Louis Henry was led to the study of historical populations by his interest in the proximate determinants of natural fertility, i.e., the fertility of married couples that did not attempt to limit the number of their children by resorting to contraception or abortion. He did not invent the term natural fertility, which was commonly used before him to refer to the reproductive regime of high-fertility populations of the past. In early writings, Henry had called them ''non-Malthusian populations'' and qualified their fertility as biological; the terms were clearly inappropriate. He took an important step by providing a way of identifying natural fertility in statistical series, i.e., when the fertility of married couples was not a function of the number of children they already had. By comparing successive marriage cohorts of individuals in family reconstitutions, it was possible to distinguish clearly between the behavior of early cohorts where fertility was natural and that of later cohorts who practiced family limitation. The publication of Henry's (1961) result on natural fertility exerted an influence well beyond historical studies and laid the foundation for biometric models of the reproductive process and for the proximate determinant framework of fertility.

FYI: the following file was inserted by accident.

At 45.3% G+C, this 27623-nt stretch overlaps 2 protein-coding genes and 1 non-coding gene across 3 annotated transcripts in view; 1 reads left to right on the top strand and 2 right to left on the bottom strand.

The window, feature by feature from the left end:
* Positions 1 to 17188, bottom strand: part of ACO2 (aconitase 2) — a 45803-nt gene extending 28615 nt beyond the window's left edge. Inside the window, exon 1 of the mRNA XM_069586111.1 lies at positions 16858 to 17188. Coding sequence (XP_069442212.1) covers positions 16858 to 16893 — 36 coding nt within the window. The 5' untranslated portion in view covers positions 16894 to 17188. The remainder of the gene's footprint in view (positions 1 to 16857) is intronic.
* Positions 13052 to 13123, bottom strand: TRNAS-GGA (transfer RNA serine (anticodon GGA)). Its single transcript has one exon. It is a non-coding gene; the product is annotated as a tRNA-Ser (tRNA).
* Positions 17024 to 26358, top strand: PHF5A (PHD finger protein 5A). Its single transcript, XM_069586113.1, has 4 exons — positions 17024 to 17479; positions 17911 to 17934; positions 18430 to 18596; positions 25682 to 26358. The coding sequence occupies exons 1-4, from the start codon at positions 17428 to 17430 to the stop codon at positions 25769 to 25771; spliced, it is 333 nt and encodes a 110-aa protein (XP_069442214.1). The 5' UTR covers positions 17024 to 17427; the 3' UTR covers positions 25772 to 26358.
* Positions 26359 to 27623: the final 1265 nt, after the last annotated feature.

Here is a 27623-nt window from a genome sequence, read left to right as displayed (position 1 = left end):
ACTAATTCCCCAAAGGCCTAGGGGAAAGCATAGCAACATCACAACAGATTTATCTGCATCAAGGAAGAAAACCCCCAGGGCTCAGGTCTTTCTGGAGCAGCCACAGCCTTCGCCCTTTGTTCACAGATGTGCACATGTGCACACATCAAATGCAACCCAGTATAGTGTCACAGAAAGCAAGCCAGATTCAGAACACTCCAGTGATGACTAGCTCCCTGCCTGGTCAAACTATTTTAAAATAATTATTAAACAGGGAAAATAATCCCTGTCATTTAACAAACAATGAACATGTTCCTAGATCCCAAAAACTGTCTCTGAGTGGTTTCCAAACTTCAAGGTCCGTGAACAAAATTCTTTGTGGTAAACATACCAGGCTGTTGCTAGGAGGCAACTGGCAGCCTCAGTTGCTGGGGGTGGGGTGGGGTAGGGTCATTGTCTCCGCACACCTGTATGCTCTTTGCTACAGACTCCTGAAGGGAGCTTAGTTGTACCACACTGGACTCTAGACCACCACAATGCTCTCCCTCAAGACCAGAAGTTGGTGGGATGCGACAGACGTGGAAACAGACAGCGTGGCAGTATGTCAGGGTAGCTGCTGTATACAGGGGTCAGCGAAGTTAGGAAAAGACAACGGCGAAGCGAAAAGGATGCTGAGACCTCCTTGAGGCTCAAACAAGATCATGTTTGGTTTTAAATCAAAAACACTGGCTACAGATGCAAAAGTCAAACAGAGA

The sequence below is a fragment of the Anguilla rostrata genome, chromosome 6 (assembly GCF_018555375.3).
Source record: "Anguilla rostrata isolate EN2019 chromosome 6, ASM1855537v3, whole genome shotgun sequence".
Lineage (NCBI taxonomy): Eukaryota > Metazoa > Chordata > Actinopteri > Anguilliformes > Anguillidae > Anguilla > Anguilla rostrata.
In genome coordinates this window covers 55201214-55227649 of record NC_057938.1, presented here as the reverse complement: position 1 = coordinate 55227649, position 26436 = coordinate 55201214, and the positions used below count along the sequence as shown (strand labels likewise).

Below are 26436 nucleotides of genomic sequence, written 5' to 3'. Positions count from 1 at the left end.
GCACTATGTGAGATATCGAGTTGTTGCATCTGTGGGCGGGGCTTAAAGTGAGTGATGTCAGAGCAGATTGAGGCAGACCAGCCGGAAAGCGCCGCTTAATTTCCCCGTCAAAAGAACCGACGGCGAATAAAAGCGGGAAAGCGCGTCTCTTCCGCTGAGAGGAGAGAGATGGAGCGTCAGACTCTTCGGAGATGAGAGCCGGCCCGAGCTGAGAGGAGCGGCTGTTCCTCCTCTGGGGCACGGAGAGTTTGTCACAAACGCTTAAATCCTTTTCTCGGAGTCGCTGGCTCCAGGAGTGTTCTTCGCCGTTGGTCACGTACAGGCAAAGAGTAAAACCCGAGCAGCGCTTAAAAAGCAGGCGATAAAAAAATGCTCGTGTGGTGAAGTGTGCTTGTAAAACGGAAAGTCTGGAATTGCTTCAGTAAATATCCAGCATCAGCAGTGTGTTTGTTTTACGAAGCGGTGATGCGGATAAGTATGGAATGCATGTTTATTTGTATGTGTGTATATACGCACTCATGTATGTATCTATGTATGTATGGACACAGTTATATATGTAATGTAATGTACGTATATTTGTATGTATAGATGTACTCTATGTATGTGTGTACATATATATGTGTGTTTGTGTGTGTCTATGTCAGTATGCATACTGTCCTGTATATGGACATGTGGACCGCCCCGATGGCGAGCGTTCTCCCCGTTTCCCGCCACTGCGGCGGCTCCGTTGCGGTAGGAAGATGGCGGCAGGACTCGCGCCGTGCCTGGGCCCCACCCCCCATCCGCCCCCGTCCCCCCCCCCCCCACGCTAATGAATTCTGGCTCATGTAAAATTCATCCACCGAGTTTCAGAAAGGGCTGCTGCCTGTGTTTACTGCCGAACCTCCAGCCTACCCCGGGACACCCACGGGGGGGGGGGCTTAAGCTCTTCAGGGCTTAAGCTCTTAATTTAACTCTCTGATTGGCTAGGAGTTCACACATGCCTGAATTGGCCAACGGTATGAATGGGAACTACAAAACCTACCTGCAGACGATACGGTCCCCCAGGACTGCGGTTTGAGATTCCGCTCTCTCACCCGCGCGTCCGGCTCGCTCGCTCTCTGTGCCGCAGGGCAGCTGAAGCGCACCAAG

The dominant model in demography until then had been the theory of the demographic transition, a broad pattern of connected demographic changes in the course of modernization resulting from socioeconomic influences. One of the findings of the Princeton European project was that the decline of fertility took place under a wide variety of circumstances, at different levels of mortality, and in countries that had reached very different levels of socioeconomic development (Knodel and van de Walle 1979). This cast doubt on the theory of the demographic transition. The focus shifted to the timing of the fertility transition, the change from a regime of natural fertility to one of family limitation. A series of methodologies to measure the time of transition were proposed, based on the shape of the pattern of marital fertility (Coale and Trussell 1974) or on the average age of mothers at the time of their last birth (Knodel 1988; Wilson 1984). The Princeton European project proposed a dating of the fertility transition by computing the time when the index of marital fertility had declined by 10% from a predecline plateau (Coale and Watkins 1986). Such a predecline plateau of high fertility has been identified in most countries. For rural France, where the decline started before the existence of vital registration and censuses, David Weir (1994) connected the results of the family reconstitutions made by Louis Henry and his team with the 19th-century statistics and identified the end of the natural fertility regime at a time close to the